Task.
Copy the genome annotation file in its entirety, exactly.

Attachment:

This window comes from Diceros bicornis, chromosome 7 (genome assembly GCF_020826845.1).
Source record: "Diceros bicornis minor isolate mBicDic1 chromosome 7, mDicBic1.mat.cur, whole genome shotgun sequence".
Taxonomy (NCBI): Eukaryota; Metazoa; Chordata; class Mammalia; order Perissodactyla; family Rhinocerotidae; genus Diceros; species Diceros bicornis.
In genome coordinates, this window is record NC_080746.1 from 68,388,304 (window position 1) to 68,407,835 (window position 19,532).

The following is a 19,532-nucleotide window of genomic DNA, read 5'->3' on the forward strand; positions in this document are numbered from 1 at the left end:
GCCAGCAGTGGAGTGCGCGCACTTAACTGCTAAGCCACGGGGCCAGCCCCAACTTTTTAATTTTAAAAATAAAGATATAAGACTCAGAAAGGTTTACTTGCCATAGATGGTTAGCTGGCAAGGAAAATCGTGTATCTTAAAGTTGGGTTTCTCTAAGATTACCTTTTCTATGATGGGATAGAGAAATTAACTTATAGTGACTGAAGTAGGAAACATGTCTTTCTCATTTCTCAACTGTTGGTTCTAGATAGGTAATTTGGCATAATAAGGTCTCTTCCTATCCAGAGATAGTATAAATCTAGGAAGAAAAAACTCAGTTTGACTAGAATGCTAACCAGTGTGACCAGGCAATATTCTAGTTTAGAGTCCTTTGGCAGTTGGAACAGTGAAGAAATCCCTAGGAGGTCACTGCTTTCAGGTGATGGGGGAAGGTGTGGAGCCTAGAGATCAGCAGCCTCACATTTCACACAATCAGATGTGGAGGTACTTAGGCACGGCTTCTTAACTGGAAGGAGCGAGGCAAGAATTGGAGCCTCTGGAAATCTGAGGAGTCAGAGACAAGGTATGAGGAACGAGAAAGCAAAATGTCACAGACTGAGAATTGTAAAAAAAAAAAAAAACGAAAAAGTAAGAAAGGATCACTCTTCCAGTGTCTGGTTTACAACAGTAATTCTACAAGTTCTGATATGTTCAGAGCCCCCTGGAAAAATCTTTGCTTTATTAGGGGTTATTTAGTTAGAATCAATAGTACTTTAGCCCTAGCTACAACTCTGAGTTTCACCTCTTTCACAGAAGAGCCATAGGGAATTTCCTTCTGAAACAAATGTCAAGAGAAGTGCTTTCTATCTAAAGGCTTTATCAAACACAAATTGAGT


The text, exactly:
This window comes from Diceros bicornis, chromosome 7 (genome assembly GCF_020826845.1).
Source record: "Diceros bicornis minor isolate mBicDic1 chromosome 7, mDicBic1.mat.cur, whole genome shotgun sequence".
Taxonomy (NCBI): Eukaryota; Metazoa; Chordata; class Mammalia; order Perissodactyla; family Rhinocerotidae; genus Diceros; species Diceros bicornis.
In genome coordinates, this window is record NC_080746.1 from 68,388,304 (window position 1) to 68,407,835 (window position 19,532).

The following is a 19,532-nucleotide window of genomic DNA, read 5'->3' on the forward strand; positions in this document are numbered from 1 at the left end:
GCCAGCAGTGGAGTGCGCGCACTTAACTGCTAAGCCACGGGGCCAGCCCCAACTTTTTAATTTTAAAAATAAAGATATAAGACTCAGAAAGGTTTACTTGCCATAGATGGTTAGCTGGCAAGGAAAATCGTGTATCTTAAAGTTGGGTTTCTCTAAGATTACCTTTTCTATGATGGGATAGAGAAATTAACTTATAGTGACTGAAGTAGGAAACATGTCTTTCTCATTTCTCAACTGTTGGTTCTAGATAGGTAATTTGGCATAATAAGGTCTCTTCCTATCCAGAGATAGTATAAATCTAGGAAGAAAAAACTCAGTTTGACTAGAATGCTAACCAGTGTGACCAGGCAATATTCTAGTTTAGAGTCCTTTGGCAGTTGGAACAGTGAAGAAATCCCTAGGAGGTCACTGCTTTCAGGTGATGGGGGAAGGTGTGGAGCCTAGAGATCAGCAGCCTCACATTTCACACAATCAGATGTGGAGGTACTTAGGCACGGCTTCTTAACTGGAAGGAGCGAGGCAAGAATTGGAGCCTCTGGAAATCTGAGGAGTCAGAGACAAGGTATGAGGAACGAGAAAGCAAAATGTCACAGACTGAGAATTGTAAAAAAAAAAAAAAACGAAAAAGTAAGAAAGGATCACTCTTCCAGTGTCTGGTTTACAACAGTAATTCTACAAGTTCTGATATGTTCAGAGCCCCCTGGAAAAATCTTTGCTTTATTAGGGGTTATTTAGTTAGAATCAATAGTACTTTAGCCCTAGCTACAACTCTGAGTTTCACCTCTTTCACAGAAGAGCCATAGGGAATTTCCTTCTGAAACAAATGTCAAGAGAAGTGCTTTCTATCTAAAGGCTTTATCAAACACAAATTGAGT